Opening reception: Friday, November 7, 6-8pm
Blum & Poe is very pleased to present a concise survey of Ha Chong-hyun, one of the leading figures of Dansaekhwa, otherwise known as the Korean Monochrome Movement. This is Ha’s first solo exhibition with the gallery and his first solo presentation in North America. It follows From All Sides: Tansaekhwa on Abstraction, a survey curated by Joan Kee, Assistant Professor of History of Art at the University of Michigan, held at Blum & Poe, Los Angeles, in September.
The Dansaekhwa artists variously pushed paint, soaked canvas, dragged pencils, ripped paper, and otherwise manipulated the materials of painting in ways that prompted critics to describe their actions as "methods" rather than artworks. Dansaekhwa became one of the most important and successful artistic movements of 20th-century Korea. Promoted in Seoul, Tokyo, and Paris, Dansaekhwa grew to be the international face of contemporary Korean art and a cornerstone of contemporary Asian art.
Since the beginning of the 1970s, Ha has consistently explored the materiality of paint and the nature of canvas as more than a mere support. The artist uses a palette knife to push thick oil paint from behind the coarsely woven canvas so that it seeps through to the surface. He then brushes or smears the protruding paint, creating compositions that range from decisive sweeps to hazy, mist-like fields. As the artist described it, “The act of pushing, or the gesture of pressing has no relation at all to the act of drawing, which takes place on the canvas surface.” Ha seeks to “minimize fabrication” and to “eliminate the unnecessary.” In some cases, after pushing the paint through, Ha propped the canvas upright and physically struck the face of the canvas to cause paint to dribble down the surface, pulled by gravity and its own weight.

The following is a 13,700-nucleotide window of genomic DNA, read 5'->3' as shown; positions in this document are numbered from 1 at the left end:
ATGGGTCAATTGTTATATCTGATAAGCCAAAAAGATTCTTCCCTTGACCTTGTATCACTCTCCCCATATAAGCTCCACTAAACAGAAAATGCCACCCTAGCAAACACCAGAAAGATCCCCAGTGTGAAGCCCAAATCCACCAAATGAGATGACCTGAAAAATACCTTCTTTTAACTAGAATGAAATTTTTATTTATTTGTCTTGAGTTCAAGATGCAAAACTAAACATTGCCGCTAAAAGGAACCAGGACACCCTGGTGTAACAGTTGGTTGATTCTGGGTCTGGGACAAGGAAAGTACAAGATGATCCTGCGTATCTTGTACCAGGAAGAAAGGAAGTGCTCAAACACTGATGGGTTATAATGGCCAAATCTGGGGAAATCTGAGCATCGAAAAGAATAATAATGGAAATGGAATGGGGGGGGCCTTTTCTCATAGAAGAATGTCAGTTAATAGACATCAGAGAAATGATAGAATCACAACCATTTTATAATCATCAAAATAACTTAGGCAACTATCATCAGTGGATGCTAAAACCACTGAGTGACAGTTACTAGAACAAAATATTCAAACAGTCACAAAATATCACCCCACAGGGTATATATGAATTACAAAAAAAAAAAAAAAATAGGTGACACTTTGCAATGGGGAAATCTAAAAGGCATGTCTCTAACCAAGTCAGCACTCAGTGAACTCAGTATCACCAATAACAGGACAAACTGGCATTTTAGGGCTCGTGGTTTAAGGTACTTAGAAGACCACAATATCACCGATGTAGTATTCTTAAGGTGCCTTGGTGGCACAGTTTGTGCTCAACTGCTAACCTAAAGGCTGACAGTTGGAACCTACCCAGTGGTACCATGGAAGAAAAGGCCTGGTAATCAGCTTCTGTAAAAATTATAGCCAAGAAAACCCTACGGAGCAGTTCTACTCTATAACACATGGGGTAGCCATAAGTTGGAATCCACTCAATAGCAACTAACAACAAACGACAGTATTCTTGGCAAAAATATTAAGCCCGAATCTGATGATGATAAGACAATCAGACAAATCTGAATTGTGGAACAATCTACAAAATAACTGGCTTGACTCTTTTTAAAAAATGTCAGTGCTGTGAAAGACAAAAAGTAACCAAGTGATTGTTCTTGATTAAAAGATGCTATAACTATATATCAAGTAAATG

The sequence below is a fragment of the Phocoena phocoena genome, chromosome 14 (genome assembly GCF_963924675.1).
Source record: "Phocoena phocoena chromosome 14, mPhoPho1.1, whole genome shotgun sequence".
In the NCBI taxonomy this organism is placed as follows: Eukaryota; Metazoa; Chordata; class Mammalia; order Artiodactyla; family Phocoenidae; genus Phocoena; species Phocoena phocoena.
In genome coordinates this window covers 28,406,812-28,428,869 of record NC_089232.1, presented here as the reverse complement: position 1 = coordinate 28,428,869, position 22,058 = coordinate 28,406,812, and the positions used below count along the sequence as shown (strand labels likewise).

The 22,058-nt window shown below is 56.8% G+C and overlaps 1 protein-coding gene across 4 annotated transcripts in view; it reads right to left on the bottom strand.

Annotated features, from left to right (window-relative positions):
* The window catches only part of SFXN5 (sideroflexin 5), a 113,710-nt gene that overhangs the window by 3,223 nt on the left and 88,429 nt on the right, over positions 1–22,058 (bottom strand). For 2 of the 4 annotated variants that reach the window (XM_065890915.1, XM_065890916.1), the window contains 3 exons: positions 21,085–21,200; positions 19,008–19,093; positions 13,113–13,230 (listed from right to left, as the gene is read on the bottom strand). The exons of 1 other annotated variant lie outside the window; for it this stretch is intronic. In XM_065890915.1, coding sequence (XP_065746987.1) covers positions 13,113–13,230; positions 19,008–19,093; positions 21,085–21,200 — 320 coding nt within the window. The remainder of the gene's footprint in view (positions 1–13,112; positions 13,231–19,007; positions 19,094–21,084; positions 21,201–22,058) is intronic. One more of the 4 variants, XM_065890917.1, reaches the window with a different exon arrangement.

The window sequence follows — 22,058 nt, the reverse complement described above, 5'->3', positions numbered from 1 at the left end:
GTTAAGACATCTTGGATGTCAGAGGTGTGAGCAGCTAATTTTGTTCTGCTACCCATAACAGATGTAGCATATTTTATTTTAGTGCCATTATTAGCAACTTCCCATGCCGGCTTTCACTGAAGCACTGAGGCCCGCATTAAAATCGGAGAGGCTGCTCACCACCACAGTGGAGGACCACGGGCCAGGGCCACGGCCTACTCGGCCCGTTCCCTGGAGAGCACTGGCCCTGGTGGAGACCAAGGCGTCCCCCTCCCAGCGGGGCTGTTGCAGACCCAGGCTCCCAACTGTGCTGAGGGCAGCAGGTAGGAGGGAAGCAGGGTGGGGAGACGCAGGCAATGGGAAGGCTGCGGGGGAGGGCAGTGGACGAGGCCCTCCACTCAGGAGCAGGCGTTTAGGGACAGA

Ha Chong-hyun was born in Sancheong, Korea, in 1935, and currently lives and works in Seoul. He graduated from the Department of Painting, Hongik University, Seoul, in 1959. Since then, he has had numerous solo exhibitions in Korea, including at the Gyeongnam Art Museum, Changwon and the Chosunilbo Museum of Art, Seoul. In 2012, the National Museum of Contemporary Art, Gwacheon, held a major retrospective. His work has also been included in landmark surveys, such as Dansaekhwa: Korean Monochrome Painting, National Museum of Contemporary Art, Gwacheon, 2012; The Spectrum of Contemporary Korean Art, Kaohsiung Museum of Fine Arts, Kaohsiung, Taiwan, 2011; Korean Abstract Art 1958–2008, Seoul Museum of Art, 2008; the 45th Biennale di Venezia, Italy, 1993; Hiroshima, Hiroshima City Museum of Modern Art, Hiroshima, Japan, 1989; Contemporary Asian Arts, Fukuoka Asian Art Museum, Fukuoka, Japan, 1980; the 13th Biennale de São Paulo, 1977; the 1st Seoul Biennale, 1974; and the 2nd and 7th Biennales de Paris, 1965 and 1971.